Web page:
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Plaintiff Darren Hulbert, a self-represented indigent inmate, appealed the dismissal of his medical malpractice suit Richard Cross, M.D. Dr. Cross performed a radial head resection and arthroplasty on Hulbert’s right elbow. Hulbert alleged that Dr. Cross negligently failed to tighten a screw in the implant, which resulted in the screw coming loose and damaging Hulbert’s elbow joint, cartilage, and surrounding tissue. To help establish his claim, Hulbert filed a motion for appointment of legal counsel and a medical expert. The trial court denied the motion and subsequently found that Hulbert could not rebut the declaration of Dr. Cross’s medical expert without providing medical expert evidence of his own. On this basis, the trial court granted Dr. Cross’s motion for summary judgment. On appeal, Hulbert contended: (1) he was deprived of meaningful access to the courts because the trial court denied him the assistance of a medical expert while requiring a medical expert to establish a triable issue of material fact; (2) the trial court failed to exercise its discretion by considering all of the remedies available to ensure that he had meaningful access to the courts; (3) the trial court erred in determining there was no triable issue of material fact because the loose screw itself did not prove medical negligence; (4) the trial court erred in refusing to appoint legal counsel; (5) Dr. Cross did not provide informed consent prior to the procedure; (6) the declaration by Dr. Cross’s medical expert was insufficient to overcome a presumption of negligence because Dr. Cross’s operation notes failed to show compliance with the implant manufacturer’s instructions. After review, the Court of Appeal concluded the trial did not properly exercise informed discretion with respect to ensuring access to the courts when it denied Hulbert’s motion for appointment of a medical expert. The trial court’s statement that it lacked authority to appoint legal counsel required remand to allow the trial court to consider and clarify which remedies were appropriate in this case to protect Hulbert’s right to meaningful access to the court. View "Hulbert v. Cross" on Justia Law

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Inmate Robinson was offered new medication. Unaware of any prescription, he questioned the officer who gave it to him and followed up with the health services manager and others. Despite learning that there was no record of any new prescription for him, Robinson took the medication. Days later, Robinson passed out. A nurse advised him to keep taking the medication. Robinson then was sent to an outside hospital, where doctors surmised that he might be allergic to the medication. The prescription was meant for a different inmate. Robinson sued. The defendants moved for summary judgment; 20 days after his deadline for filing a brief in opposition, Robinson filed a brief to support his own request for summary judgment, supplemented by a proposed statement of facts. He did not respond to the defendants’ statement of facts. The district court granted the defendants summary judgment.The Seventh Circuit affirmed. The district court permissibly applied Eastern District of Wisconsin Local Rule 56(b)(4) to deem the defendants’ facts unopposed, regardless of Robinson’s later filings. Based on those facts, no reasonable jury could find deliberate indifference to a serious medical risk. Nor could a jury conclude that the health‐services manager violated his constitutional rights by failing to intervene. Robinson’s state‐law negligence claims were barred by Wisconsin’s notice‐of‐claim statute. The defendants were not entitled to summary judgment based only on Robinson's failure to timely respond. View "Robinson v. Waterman" on Justia Law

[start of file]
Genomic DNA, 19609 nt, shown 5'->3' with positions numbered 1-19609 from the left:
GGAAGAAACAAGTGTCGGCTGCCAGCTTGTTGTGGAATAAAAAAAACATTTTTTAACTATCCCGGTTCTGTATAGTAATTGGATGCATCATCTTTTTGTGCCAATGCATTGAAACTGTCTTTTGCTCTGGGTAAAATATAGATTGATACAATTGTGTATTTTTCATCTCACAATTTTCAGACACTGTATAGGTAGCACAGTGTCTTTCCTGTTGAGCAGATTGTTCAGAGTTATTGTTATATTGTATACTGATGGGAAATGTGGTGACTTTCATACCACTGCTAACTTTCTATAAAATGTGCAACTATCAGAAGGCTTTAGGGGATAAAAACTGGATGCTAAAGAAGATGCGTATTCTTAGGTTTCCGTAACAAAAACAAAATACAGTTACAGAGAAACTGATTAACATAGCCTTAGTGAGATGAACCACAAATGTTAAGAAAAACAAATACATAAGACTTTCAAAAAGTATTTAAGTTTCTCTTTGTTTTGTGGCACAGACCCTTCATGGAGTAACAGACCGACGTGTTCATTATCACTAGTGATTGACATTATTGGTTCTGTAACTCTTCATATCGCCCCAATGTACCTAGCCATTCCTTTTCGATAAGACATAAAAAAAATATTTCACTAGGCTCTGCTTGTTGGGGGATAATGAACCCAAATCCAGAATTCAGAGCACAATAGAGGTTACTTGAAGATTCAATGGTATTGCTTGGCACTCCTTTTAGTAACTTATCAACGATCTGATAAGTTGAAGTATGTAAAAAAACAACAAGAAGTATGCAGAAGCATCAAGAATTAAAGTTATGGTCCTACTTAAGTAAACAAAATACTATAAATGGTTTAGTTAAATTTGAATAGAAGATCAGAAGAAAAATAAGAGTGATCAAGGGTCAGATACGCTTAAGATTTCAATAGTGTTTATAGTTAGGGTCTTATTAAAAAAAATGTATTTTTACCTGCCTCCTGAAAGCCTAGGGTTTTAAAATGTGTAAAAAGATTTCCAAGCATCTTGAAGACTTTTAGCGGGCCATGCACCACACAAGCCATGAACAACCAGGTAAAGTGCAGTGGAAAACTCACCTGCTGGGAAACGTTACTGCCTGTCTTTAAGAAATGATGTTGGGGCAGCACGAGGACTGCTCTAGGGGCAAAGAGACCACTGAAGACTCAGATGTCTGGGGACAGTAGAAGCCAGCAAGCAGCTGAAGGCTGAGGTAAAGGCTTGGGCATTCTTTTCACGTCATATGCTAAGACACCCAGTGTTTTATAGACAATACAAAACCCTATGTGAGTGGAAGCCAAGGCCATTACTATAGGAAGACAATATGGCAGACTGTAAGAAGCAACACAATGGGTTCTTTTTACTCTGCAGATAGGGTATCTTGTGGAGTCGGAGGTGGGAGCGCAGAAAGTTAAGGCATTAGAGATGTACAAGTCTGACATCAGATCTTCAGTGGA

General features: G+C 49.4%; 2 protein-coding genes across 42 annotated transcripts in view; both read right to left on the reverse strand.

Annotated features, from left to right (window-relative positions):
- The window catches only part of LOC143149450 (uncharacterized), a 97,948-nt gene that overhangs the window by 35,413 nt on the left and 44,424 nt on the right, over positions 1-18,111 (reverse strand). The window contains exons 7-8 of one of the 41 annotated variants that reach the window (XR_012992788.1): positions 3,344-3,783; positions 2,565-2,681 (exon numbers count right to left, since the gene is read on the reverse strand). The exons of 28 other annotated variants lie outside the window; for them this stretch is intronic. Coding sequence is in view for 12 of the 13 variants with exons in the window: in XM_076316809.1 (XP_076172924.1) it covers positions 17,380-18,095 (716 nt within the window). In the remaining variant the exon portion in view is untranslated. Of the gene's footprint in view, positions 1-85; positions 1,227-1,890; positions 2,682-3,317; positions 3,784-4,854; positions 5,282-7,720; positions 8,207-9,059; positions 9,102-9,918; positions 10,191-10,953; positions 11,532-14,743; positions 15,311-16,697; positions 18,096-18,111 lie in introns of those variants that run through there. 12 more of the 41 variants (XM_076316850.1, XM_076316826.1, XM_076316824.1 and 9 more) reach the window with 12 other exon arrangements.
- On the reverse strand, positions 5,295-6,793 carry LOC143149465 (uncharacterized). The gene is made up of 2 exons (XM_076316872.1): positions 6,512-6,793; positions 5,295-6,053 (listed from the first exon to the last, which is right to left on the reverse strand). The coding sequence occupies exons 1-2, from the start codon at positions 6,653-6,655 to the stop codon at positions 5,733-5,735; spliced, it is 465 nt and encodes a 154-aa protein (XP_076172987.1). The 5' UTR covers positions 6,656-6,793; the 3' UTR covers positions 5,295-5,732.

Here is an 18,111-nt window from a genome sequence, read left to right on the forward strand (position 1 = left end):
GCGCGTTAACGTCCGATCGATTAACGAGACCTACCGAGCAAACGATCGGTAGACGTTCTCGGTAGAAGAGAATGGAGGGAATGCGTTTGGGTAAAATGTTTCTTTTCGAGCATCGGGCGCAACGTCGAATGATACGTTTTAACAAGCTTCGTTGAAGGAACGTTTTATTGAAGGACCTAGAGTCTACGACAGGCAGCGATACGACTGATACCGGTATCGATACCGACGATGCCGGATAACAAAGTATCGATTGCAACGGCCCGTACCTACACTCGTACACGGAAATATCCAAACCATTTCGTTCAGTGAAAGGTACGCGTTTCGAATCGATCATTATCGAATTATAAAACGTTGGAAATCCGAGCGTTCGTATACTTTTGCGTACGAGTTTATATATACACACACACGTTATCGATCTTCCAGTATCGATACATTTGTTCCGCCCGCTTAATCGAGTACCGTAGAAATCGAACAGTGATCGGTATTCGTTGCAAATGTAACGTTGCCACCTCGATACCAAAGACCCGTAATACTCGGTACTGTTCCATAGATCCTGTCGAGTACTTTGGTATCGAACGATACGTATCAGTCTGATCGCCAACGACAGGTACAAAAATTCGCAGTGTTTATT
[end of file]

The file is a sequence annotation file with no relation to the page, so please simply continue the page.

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In this medical malpractice action, the Supreme Court vacated the order of the superior court granting Plaintiff's motion for a new trial after the jury found that Defendant breached the duty of care owed to the patient in this case, holding that the trial justice erred by replacing the jury's determination with her own.After Patricia Kinney died from complications related to her battle with ovarian cancer, Plaintiff brought this action, asserting that Defendant negligently performed a surgical procedure and post-surgical follow-up. The jury returned a verdict in favor of Plaintiff on the issue of negligence and for Defendant on the issue of proximate cause. The trial justice granted Plaintiff's motion for a new trial, finding that the verdict was against the fair preponderance of the evidence and failed to do substantial justice. The Supreme Court vacated the order, holding that reasonable minds could have come to different conclusions on the question of whether Plaintiff had met her burden of establishing that Defendant's breach was the cause of Kinney's death. View "Joplin v. Cassin" on Justia Law